Why is male fertility falling? 2023

Is the world currently experiencing a masculine fertility crisis? Or are we exaggerating the issue? Here is all the information you need to know:

How has the fecundity of men decreased?

According to a 2022 study published in the journal Human Reproductive Update, the human sperm count has decreased by more than 50 percent in the past 50 years. More than half of the world’s population lives in countries with a fertility rate of less than two children per mother, as reported by BBC. And low sperm count is not the only contributing factor; according to the BBC, research also indicates a decline in testosterone levels, as well as higher rates of testicular cancer and erectile dysfunction in males.

Michael Eisenberg, a urologist, that reproduction is one of the fundamental functions of every species. Therefore, if there is a signal that reproduction is declining, I believe that is a very significant discovery.

According to a new report from the World Health Organization, infertility affects one in every six individuals worldwide.

Why is masculine fecundity on the decline?

Although the precise cause of the decline remains unknown, several hypotheses have emerged.

BBC defines epigenetic changes as “modifications to the way genes function caused by environmental or lifestyle factors,” which could account for lower sperm counts in males. Hagai Levine, an epidemiology professor, told the outlet, “There are indications that it may be cumulative across generations.” This [declining sperm count] is an indicator of the ill health of males, and perhaps the entire human race.

Furthermore, a general decline in health may be a factor. There is a significant correlation between a man’s reproductive and overall health. Therefore, it may also indicate that we are not as robust as we once were, as urologist Eisenberg told CNN. In an interview with CNN, Levine added that “maternal stress, maternal smoking, and notably exposure to manmade compounds in plastic, such as phthalates, can also disrupt the development of the male reproductive system.”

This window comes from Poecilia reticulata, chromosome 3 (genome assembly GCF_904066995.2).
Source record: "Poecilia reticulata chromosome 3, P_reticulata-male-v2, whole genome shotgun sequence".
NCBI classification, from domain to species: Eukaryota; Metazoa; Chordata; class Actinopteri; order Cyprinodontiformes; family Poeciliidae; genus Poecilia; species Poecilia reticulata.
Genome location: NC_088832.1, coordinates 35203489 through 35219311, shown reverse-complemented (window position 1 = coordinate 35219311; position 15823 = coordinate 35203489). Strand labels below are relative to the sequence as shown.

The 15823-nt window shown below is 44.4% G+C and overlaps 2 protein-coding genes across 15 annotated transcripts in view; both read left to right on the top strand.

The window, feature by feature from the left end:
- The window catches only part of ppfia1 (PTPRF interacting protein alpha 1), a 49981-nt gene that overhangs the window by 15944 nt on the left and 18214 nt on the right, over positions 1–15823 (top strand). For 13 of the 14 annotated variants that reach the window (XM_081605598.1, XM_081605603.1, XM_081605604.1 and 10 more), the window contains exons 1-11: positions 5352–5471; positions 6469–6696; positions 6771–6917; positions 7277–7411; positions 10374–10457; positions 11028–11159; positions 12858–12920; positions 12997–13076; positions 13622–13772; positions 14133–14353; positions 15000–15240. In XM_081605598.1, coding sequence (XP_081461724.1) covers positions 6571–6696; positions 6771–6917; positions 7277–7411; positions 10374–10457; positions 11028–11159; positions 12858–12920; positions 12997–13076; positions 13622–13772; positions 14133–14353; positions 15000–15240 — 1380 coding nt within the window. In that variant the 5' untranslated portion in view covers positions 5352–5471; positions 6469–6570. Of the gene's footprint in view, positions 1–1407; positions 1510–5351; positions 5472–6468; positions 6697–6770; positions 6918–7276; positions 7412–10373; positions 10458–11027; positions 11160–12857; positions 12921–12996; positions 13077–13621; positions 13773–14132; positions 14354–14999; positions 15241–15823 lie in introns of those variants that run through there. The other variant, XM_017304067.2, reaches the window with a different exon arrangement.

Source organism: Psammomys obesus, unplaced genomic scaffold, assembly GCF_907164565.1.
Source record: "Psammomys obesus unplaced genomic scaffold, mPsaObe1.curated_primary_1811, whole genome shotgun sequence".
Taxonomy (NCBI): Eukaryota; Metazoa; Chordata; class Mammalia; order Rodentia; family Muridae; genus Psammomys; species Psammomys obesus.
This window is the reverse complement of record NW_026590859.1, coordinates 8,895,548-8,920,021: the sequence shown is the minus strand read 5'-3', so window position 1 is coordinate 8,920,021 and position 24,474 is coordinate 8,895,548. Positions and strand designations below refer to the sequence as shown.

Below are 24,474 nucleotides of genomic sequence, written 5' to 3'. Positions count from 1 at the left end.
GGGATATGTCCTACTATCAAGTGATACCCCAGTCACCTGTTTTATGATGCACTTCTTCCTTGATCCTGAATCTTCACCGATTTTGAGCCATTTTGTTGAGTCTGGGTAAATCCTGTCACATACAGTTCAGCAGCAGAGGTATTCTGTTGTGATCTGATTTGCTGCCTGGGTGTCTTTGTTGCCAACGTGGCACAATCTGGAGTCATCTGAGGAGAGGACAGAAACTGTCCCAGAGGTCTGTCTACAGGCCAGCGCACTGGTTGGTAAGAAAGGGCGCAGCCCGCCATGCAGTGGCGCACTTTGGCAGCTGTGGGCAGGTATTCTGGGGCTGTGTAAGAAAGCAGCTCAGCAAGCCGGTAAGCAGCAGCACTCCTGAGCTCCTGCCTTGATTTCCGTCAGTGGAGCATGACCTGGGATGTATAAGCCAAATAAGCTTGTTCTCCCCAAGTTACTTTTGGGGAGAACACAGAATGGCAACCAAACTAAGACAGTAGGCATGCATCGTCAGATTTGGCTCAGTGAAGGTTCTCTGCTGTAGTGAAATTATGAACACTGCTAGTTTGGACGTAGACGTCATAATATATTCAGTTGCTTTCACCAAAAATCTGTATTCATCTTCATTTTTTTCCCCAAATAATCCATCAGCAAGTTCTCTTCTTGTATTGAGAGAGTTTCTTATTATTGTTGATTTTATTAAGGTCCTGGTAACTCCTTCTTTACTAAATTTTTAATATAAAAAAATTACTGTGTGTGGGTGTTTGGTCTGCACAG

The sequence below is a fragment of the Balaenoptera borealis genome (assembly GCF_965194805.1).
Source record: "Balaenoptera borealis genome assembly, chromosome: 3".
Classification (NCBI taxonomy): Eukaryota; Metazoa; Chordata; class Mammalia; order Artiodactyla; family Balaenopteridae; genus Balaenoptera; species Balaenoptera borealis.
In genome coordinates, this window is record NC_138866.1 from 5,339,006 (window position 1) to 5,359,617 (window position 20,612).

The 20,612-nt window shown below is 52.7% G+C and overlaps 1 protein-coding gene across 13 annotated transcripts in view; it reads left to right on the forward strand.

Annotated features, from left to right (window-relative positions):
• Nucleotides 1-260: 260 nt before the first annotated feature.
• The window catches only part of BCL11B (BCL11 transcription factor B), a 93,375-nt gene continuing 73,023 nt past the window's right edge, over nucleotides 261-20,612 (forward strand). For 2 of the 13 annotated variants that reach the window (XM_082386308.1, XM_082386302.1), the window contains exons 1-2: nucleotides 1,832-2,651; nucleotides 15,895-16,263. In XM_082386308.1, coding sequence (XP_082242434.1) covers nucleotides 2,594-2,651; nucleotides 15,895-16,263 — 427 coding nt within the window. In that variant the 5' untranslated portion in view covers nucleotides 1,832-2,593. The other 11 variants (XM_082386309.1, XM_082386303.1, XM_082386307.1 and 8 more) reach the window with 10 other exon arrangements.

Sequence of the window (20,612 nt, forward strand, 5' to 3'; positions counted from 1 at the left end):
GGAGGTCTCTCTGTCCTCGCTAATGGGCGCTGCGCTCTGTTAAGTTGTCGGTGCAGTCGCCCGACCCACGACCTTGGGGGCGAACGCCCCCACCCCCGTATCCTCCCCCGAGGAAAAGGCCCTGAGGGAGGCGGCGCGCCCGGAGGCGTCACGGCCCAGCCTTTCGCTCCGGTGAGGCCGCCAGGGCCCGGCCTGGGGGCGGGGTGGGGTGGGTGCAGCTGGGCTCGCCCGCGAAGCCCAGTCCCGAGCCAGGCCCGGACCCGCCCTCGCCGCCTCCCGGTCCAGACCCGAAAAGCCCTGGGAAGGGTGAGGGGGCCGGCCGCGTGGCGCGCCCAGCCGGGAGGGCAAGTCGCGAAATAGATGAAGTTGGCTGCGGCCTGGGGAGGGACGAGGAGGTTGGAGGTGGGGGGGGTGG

The environment and climate change could also play a role. According to a 2022 research, increasing temperatures have a negative effect on sperm quality. According to the study, “heat stress is deemed to be the most influential factor in reproductive function in mammals.” Furthermore, according to the BBC, “chemicals found in plastics, household medications, the food chain, and the air” can cause DNA fragmentation or “damage or fractures in the genetic material of the sperm.”

Is this therefore cause for concern?

Diverse perspectives exist on the issue.

According to Rachel Gross of The New York Times, “no one knows what a ‘optimal’ sperm count would be.” Fertility requires 40 million sperm per milliliter of semen, and a higher count “does not indicate that a male is more fertile.”

Moreover, “the method of sperm analysis has evolved over the decades. It has progressed. CNN quoted Dr. Alexander Pastuczak, a surgeon and assistant professor at the University of Utah School of Medicine, as saying, “It has become more standardized, but not flawlessly.” Even if you took the same semen sample from the 1960s and 1970s and ran it through a semen analysis today, the results would be different.

Levine, a professor of epidemiology, argued to BBC that the topic “should be investigated.” We do not know if the public health crisis we are confronting is reversible. He stated that the decline in both sperm quality and quantity could be indicative of a larger issue.

Urologist Dr. Scott Lundy of the Cleveland Clinic concurs. CNN quoted him as saying, “While it is not a cause for alarm because the counts are still largely normal on average, there is a danger that they could become abnormal in the future, and we must recognize that and investigate it further.”

    Leave a Reply